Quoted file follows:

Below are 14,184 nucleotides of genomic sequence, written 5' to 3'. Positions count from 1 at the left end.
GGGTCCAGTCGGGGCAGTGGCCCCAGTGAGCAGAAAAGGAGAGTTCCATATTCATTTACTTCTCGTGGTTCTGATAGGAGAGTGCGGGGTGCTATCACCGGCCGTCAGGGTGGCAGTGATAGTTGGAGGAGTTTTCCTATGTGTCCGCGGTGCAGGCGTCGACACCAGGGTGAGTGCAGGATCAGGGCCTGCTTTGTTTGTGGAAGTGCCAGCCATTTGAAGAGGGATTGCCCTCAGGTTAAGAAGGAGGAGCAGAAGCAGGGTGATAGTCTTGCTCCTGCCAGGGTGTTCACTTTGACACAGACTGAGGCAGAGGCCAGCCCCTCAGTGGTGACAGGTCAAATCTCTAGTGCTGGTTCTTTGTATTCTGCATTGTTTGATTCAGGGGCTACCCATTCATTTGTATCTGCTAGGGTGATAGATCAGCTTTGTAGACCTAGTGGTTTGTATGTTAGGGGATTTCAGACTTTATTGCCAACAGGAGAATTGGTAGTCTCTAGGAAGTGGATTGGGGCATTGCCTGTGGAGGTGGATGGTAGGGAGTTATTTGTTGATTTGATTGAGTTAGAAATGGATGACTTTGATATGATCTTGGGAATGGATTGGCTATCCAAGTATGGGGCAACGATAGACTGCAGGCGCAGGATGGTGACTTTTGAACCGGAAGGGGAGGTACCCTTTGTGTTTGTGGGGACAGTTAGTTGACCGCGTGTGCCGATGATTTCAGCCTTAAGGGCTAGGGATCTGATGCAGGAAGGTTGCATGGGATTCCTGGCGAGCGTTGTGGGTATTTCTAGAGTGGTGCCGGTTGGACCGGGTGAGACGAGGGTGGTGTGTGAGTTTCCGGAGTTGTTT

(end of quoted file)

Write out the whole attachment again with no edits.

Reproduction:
Below are 14,184 nucleotides of genomic sequence, written 5' to 3'. Positions count from 1 at the left end.
GGGTCCAGTCGGGGCAGTGGCCCCAGTGAGCAGAAAAGGAGAGTTCCATATTCATTTACTTCTCGTGGTTCTGATAGGAGAGTGCGGGGTGCTATCACCGGCCGTCAGGGTGGCAGTGATAGTTGGAGGAGTTTTCCTATGTGTCCGCGGTGCAGGCGTCGACACCAGGGTGAGTGCAGGATCAGGGCCTGCTTTGTTTGTGGAAGTGCCAGCCATTTGAAGAGGGATTGCCCTCAGGTTAAGAAGGAGGAGCAGAAGCAGGGTGATAGTCTTGCTCCTGCCAGGGTGTTCACTTTGACACAGACTGAGGCAGAGGCCAGCCCCTCAGTGGTGACAGGTCAAATCTCTAGTGCTGGTTCTTTGTATTCTGCATTGTTTGATTCAGGGGCTACCCATTCATTTGTATCTGCTAGGGTGATAGATCAGCTTTGTAGACCTAGTGGTTTGTATGTTAGGGGATTTCAGACTTTATTGCCAACAGGAGAATTGGTAGTCTCTAGGAAGTGGATTGGGGCATTGCCTGTGGAGGTGGATGGTAGGGAGTTATTTGTTGATTTGATTGAGTTAGAAATGGATGACTTTGATATGATCTTGGGAATGGATTGGCTATCCAAGTATGGGGCAACGATAGACTGCAGGCGCAGGATGGTGACTTTTGAACCGGAAGGGGAGGTACCCTTTGTGTTTGTGGGGACAGTTAGTTGACCGCGTGTGCCGATGATTTCAGCCTTAAGGGCTAGGGATCTGATGCAGGAAGGTTGCATGGGATTCCTGGCGAGCGTTGTGGGTATTTCTAGAGTGGTGCCGGTTGGACCGGGTGAGACGAGGGTGGTGTGTGAGTTTCCGGAGTTGTTT